Strip Clubs Challenge 'Prurient' Loan Discrimination in Court

Strip Clubs Challenge 'Prurient' Loan Discrimination in Court

PHILADELPHIA — A group of strip club owners in Pennsylvania, California, New Jersey, South Carolina and Maryland are suing the federal Small Business Administration (SBA) in a Pennsylvania federal court over their discriminatory policy classifying sex-oriented businesses as “prurient” and preventing them from receiving COVID relief.

The seven businesses, representing eight strip clubs, allege the federal agency is preventing them from accessing the same sources of relief funding that other bars and restaurants have enjoyed, legal news site Law 360 reports.

The plaintiffs include the owners of Cheerleaders Gentleman's Clubs in Philadelphia, Pittsburgh and Gloucester City, N.J.; the Vanity Club, Gold Club, Larry Flynt's Hustler Club and Condor Club in San Francisco; and Fantasies Nightclub & Sports Bar in Baltimore.

The clubs object to the SBA determining “whether a business presents live performances of a prurient sexual nature without having ever visited the establishments or having viewed the live performances at the establishment. Plaintiffs do not present live performances of a prurient sexual nature on their premises. All of the performances on plaintiffs' premises appeal to normal, healthy, sexual desires.”

The 'Prurient' Clause Strikes Again

At the core of the lawsuit is the federal government’s use of the antiquated and unusual word “prurient,” as XBIZ has been reporting since the beginning of the pandemic.

The “prurient” clause on the SBA loan application replicates mid-1990s language designed to discriminate against sexually oriented businesses.

The word “prurient” is an imprecise, obscure word that means “appealing to unhealthy sexual interests” and was used by the U.S. Supreme Court in a landmark 1973 ruling. Several members of the adult entertainment community and First Amendment lawyers have pointed out that people who do not consider their sexual expression “unhealthy” are exempt from application of the “prurient” clause.

Last year, several sexually oriented businesses across the country sued the SBA for discrimination based on the “prurient clause.”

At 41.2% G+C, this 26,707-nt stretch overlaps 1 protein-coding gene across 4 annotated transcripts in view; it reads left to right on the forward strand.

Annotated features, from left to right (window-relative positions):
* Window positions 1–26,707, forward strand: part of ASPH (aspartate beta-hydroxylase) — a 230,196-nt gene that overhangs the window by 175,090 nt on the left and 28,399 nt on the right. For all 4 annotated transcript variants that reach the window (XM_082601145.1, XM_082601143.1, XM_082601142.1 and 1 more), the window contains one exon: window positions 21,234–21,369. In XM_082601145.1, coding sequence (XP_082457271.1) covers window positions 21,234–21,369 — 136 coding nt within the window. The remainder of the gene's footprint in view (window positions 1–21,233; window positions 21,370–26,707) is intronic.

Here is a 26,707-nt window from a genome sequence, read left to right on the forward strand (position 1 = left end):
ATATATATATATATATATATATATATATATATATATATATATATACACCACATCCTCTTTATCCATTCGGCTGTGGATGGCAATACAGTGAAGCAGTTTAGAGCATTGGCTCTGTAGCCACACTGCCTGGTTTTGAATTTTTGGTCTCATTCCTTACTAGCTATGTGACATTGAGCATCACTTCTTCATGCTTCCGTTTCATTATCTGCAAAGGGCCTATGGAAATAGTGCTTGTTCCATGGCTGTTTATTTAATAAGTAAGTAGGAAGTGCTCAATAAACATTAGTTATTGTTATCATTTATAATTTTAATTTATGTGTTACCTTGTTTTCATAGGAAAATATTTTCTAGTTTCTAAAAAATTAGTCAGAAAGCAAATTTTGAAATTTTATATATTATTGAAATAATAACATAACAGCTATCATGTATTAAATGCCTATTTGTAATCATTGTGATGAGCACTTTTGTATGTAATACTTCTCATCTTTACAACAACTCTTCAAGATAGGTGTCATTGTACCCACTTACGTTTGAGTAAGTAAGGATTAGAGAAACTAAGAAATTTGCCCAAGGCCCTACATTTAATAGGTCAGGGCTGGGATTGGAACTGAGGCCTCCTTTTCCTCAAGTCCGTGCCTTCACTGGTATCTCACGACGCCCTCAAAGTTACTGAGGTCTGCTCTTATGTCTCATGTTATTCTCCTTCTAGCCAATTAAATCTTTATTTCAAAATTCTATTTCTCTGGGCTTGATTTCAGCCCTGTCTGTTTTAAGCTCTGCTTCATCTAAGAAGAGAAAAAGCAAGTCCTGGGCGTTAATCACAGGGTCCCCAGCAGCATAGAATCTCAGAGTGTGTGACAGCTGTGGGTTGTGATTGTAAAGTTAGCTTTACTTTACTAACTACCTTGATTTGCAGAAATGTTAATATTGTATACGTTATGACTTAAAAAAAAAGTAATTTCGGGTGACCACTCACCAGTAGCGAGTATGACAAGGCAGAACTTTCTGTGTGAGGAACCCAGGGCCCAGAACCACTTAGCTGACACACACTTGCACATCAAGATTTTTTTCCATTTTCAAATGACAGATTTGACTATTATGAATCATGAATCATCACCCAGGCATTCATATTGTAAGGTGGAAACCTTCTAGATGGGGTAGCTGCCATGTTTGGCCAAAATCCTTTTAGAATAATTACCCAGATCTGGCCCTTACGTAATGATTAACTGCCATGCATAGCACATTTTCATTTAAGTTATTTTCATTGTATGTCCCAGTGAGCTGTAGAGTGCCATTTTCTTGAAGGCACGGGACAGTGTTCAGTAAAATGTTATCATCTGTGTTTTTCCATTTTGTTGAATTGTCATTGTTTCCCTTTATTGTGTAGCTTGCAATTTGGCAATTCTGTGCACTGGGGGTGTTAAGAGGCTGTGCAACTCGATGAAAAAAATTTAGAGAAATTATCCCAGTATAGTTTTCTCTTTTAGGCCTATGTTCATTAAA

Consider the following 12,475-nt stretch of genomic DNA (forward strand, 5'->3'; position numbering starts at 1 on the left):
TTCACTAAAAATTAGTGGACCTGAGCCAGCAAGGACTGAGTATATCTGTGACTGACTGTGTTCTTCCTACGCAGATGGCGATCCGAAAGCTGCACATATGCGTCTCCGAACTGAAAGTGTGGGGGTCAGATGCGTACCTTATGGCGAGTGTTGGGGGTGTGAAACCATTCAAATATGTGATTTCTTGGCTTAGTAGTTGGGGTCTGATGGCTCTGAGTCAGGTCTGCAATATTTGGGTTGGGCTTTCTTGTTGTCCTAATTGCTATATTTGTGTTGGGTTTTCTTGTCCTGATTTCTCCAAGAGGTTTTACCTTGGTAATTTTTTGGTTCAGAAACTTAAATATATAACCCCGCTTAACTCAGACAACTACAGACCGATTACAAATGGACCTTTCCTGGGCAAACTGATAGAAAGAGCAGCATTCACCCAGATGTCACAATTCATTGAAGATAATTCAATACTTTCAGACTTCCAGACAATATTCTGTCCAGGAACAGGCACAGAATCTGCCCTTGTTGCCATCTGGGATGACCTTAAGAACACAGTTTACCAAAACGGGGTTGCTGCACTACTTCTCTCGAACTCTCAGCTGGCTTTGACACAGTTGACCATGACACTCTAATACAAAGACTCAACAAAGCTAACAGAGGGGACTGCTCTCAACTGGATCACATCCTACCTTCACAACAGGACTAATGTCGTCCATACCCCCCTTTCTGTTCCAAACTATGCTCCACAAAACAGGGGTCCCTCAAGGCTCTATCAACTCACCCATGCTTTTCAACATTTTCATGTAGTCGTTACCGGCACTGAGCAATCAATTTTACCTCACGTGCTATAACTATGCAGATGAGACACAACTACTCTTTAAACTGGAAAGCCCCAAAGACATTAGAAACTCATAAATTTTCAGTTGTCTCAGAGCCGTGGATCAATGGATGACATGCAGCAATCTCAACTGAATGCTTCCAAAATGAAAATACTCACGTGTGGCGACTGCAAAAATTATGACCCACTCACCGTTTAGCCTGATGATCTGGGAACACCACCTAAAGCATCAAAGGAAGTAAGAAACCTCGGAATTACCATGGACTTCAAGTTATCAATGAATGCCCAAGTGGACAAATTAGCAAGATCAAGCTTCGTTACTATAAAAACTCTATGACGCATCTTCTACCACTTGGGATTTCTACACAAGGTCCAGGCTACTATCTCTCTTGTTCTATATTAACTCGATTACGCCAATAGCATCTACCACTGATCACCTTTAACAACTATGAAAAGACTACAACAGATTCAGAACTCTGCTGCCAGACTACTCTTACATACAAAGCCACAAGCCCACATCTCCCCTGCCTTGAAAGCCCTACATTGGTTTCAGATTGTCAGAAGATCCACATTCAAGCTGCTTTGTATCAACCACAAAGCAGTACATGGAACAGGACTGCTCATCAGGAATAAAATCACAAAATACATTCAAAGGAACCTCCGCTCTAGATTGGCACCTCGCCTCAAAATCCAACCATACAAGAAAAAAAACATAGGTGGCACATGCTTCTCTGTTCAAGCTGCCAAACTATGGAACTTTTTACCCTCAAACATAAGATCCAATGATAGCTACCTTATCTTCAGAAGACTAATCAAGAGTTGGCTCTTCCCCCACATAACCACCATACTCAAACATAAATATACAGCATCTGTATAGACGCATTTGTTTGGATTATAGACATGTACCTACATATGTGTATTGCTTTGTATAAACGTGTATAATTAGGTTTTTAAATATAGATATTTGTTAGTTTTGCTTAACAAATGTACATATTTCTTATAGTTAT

Alleged First and Fifth Amendment Violations

According to Law 360, the seven strip club operators now allege that “SBA's rules improperly classified them as ‘prurient’ and obscene and violated their First and Fifth Amendment rights by presumptively denying them access to Restaurant Revitalization Fund grants under the American Rescue Plan Act of 2021.”

They are seeking “a nationwide injunction blocking the SBA from refusing them and similar businesses money from the program based on regulations that had not gone through the normal vetting and approval process.”

The SBA, their filed complaint states “is arbitrarily and without authority incorporating and applying the regulation to prohibit adult entertainment establishments from receiving RRF grants.”

"As applied,” the complaint continues, “the SBA's construction of the term 'prurient' is not supported by current constitutional standards of obscenity which, as articulated by the United States Supreme Court, defines and operationalizes 'prurient' as a 'shameful or morbid' and 'unhealthy' interest in sex, as opposed to 'normal, healthy sexual desires.'"

The lawsuit quotes earlier cases concerning the PPP loans, like DV Diamond Club of Flint, LLC v. U.S. SBA.

“The Eastern District of Michigan had barred the SBA from following its previous definition of ‘prurient’ in denying pandemic relief, but the agency continued to do so for the RRF program,” Law360 reported.

Brad Shafer of Shafer & Associates, representing the plaintiffs, provided further context to Law360.

"Congress said who was eligible; Congress defined what an affiliated business was," he said. "Congress didn't include the regulation [and] Congress didn't include a requirement to withdraw the second-draw PPP application.”

SBA reps declined to comment about the lawsuit to Law 360, and they did not specifically comment to XBIZ when previously asked about the “prurient clause,” although they did point out that it was not a Trump-era innovation, but the result of a mid-1990s review during the Clinton administration, which has been copied as boilerplate ever since.

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